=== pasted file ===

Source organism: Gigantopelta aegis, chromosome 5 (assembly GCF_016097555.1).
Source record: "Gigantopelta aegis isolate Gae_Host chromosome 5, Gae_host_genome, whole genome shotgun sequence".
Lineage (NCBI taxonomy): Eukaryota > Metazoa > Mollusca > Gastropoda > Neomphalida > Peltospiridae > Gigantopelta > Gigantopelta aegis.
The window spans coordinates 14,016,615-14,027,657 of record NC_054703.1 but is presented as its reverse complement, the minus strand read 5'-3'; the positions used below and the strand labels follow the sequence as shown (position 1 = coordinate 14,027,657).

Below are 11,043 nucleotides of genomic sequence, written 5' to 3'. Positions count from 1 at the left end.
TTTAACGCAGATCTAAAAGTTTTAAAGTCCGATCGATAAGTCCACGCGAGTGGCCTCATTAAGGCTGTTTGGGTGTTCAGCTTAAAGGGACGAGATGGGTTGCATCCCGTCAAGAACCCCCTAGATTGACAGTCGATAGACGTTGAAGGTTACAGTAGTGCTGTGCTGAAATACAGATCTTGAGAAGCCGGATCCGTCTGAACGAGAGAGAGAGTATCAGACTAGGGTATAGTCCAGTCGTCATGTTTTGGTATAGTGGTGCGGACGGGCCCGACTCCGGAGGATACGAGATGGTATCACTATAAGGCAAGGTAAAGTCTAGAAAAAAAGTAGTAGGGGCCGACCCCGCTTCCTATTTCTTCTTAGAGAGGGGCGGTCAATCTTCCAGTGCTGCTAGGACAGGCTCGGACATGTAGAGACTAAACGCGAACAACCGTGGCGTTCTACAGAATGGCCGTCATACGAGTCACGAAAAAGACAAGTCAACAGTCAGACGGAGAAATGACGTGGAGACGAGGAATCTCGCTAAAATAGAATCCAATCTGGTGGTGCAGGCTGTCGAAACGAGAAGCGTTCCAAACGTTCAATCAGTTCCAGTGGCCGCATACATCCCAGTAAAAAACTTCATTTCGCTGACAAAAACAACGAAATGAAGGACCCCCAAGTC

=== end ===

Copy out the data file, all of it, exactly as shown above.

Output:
Source organism: Gigantopelta aegis, chromosome 5 (assembly GCF_016097555.1).
Source record: "Gigantopelta aegis isolate Gae_Host chromosome 5, Gae_host_genome, whole genome shotgun sequence".
Lineage (NCBI taxonomy): Eukaryota > Metazoa > Mollusca > Gastropoda > Neomphalida > Peltospiridae > Gigantopelta > Gigantopelta aegis.
The window spans coordinates 14,016,615-14,027,657 of record NC_054703.1 but is presented as its reverse complement, the minus strand read 5'-3'; the positions used below and the strand labels follow the sequence as shown (position 1 = coordinate 14,027,657).

Below are 11,043 nucleotides of genomic sequence, written 5' to 3'. Positions count from 1 at the left end.
TTTAACGCAGATCTAAAAGTTTTAAAGTCCGATCGATAAGTCCACGCGAGTGGCCTCATTAAGGCTGTTTGGGTGTTCAGCTTAAAGGGACGAGATGGGTTGCATCCCGTCAAGAACCCCCTAGATTGACAGTCGATAGACGTTGAAGGTTACAGTAGTGCTGTGCTGAAATACAGATCTTGAGAAGCCGGATCCGTCTGAACGAGAGAGAGAGTATCAGACTAGGGTATAGTCCAGTCGTCATGTTTTGGTATAGTGGTGCGGACGGGCCCGACTCCGGAGGATACGAGATGGTATCACTATAAGGCAAGGTAAAGTCTAGAAAAAAAGTAGTAGGGGCCGACCCCGCTTCCTATTTCTTCTTAGAGAGGGGCGGTCAATCTTCCAGTGCTGCTAGGACAGGCTCGGACATGTAGAGACTAAACGCGAACAACCGTGGCGTTCTACAGAATGGCCGTCATACGAGTCACGAAAAAGACAAGTCAACAGTCAGACGGAGAAATGACGTGGAGACGAGGAATCTCGCTAAAATAGAATCCAATCTGGTGGTGCAGGCTGTCGAAACGAGAAGCGTTCCAAACGTTCAATCAGTTCCAGTGGCCGCATACATCCCAGTAAAAAACTTCATTTCGCTGACAAAAACAACGAAATGAAGGACCCCCAAGTC